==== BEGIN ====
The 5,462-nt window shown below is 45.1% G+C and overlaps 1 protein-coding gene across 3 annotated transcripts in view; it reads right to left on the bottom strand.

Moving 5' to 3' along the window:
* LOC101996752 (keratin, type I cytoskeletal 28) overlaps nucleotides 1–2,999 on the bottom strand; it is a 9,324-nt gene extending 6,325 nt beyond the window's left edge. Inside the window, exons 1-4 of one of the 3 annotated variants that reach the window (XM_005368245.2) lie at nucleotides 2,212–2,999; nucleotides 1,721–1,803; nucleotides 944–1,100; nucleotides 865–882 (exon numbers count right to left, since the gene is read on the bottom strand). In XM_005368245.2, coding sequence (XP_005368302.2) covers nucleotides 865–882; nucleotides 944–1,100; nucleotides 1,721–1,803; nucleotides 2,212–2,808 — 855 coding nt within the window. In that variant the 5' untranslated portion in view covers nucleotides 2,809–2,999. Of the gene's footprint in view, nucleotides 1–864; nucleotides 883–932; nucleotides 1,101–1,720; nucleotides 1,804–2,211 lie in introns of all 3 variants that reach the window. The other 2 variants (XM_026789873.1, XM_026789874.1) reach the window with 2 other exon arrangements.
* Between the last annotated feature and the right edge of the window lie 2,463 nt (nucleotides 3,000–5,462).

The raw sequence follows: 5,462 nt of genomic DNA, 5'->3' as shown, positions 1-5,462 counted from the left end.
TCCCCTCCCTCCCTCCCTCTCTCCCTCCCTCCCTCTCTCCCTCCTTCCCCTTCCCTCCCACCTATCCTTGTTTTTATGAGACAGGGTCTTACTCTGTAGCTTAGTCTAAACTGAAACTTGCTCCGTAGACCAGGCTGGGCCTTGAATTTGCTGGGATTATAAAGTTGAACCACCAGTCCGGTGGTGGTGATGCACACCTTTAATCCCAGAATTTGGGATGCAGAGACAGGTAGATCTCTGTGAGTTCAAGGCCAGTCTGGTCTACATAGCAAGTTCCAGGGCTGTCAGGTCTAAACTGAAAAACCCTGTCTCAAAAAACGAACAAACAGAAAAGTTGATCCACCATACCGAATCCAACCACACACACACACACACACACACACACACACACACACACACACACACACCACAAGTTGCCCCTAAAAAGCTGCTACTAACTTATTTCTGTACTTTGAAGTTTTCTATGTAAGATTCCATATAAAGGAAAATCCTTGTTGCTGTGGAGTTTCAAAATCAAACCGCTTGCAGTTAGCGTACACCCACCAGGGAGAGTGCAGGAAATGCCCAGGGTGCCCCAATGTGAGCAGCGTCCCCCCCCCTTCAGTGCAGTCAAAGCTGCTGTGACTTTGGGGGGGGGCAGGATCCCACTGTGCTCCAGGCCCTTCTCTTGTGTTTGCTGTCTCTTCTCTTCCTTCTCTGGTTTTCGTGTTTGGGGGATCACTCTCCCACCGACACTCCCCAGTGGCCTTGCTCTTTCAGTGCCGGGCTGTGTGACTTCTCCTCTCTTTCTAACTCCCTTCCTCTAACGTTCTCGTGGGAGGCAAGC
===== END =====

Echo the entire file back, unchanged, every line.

The 5,462-nt window shown below is 45.1% G+C and overlaps 1 protein-coding gene across 3 annotated transcripts in view; it reads right to left on the bottom strand.

Moving 5' to 3' along the window:
* LOC101996752 (keratin, type I cytoskeletal 28) overlaps nucleotides 1–2,999 on the bottom strand; it is a 9,324-nt gene extending 6,325 nt beyond the window's left edge. Inside the window, exons 1-4 of one of the 3 annotated variants that reach the window (XM_005368245.2) lie at nucleotides 2,212–2,999; nucleotides 1,721–1,803; nucleotides 944–1,100; nucleotides 865–882 (exon numbers count right to left, since the gene is read on the bottom strand). In XM_005368245.2, coding sequence (XP_005368302.2) covers nucleotides 865–882; nucleotides 944–1,100; nucleotides 1,721–1,803; nucleotides 2,212–2,808 — 855 coding nt within the window. In that variant the 5' untranslated portion in view covers nucleotides 2,809–2,999. Of the gene's footprint in view, nucleotides 1–864; nucleotides 883–932; nucleotides 1,101–1,720; nucleotides 1,804–2,211 lie in introns of all 3 variants that reach the window. The other 2 variants (XM_026789873.1, XM_026789874.1) reach the window with 2 other exon arrangements.
* Between the last annotated feature and the right edge of the window lie 2,463 nt (nucleotides 3,000–5,462).

The raw sequence follows: 5,462 nt of genomic DNA, 5'->3' as shown, positions 1-5,462 counted from the left end.
TCCCCTCCCTCCCTCCCTCTCTCCCTCCCTCCCTCTCTCCCTCCTTCCCCTTCCCTCCCACCTATCCTTGTTTTTATGAGACAGGGTCTTACTCTGTAGCTTAGTCTAAACTGAAACTTGCTCCGTAGACCAGGCTGGGCCTTGAATTTGCTGGGATTATAAAGTTGAACCACCAGTCCGGTGGTGGTGATGCACACCTTTAATCCCAGAATTTGGGATGCAGAGACAGGTAGATCTCTGTGAGTTCAAGGCCAGTCTGGTCTACATAGCAAGTTCCAGGGCTGTCAGGTCTAAACTGAAAAACCCTGTCTCAAAAAACGAACAAACAGAAAAGTTGATCCACCATACCGAATCCAACCACACACACACACACACACACACACACACACACACACACACACACACACCACAAGTTGCCCCTAAAAAGCTGCTACTAACTTATTTCTGTACTTTGAAGTTTTCTATGTAAGATTCCATATAAAGGAAAATCCTTGTTGCTGTGGAGTTTCAAAATCAAACCGCTTGCAGTTAGCGTACACCCACCAGGGAGAGTGCAGGAAATGCCCAGGGTGCCCCAATGTGAGCAGCGTCCCCCCCCCTTCAGTGCAGTCAAAGCTGCTGTGACTTTGGGGGGGGGCAGGATCCCACTGTGCTCCAGGCCCTTCTCTTGTGTTTGCTGTCTCTTCTCTTCCTTCTCTGGTTTTCGTGTTTGGGGGATCACTCTCCCACCGACACTCCCCAGTGGCCTTGCTCTTTCAGTGCCGGGCTGTGTGACTTCTCCTCTCTTTCTAACTCCCTTCCTCTAACGTTCTCGTGGGAGGCAAGC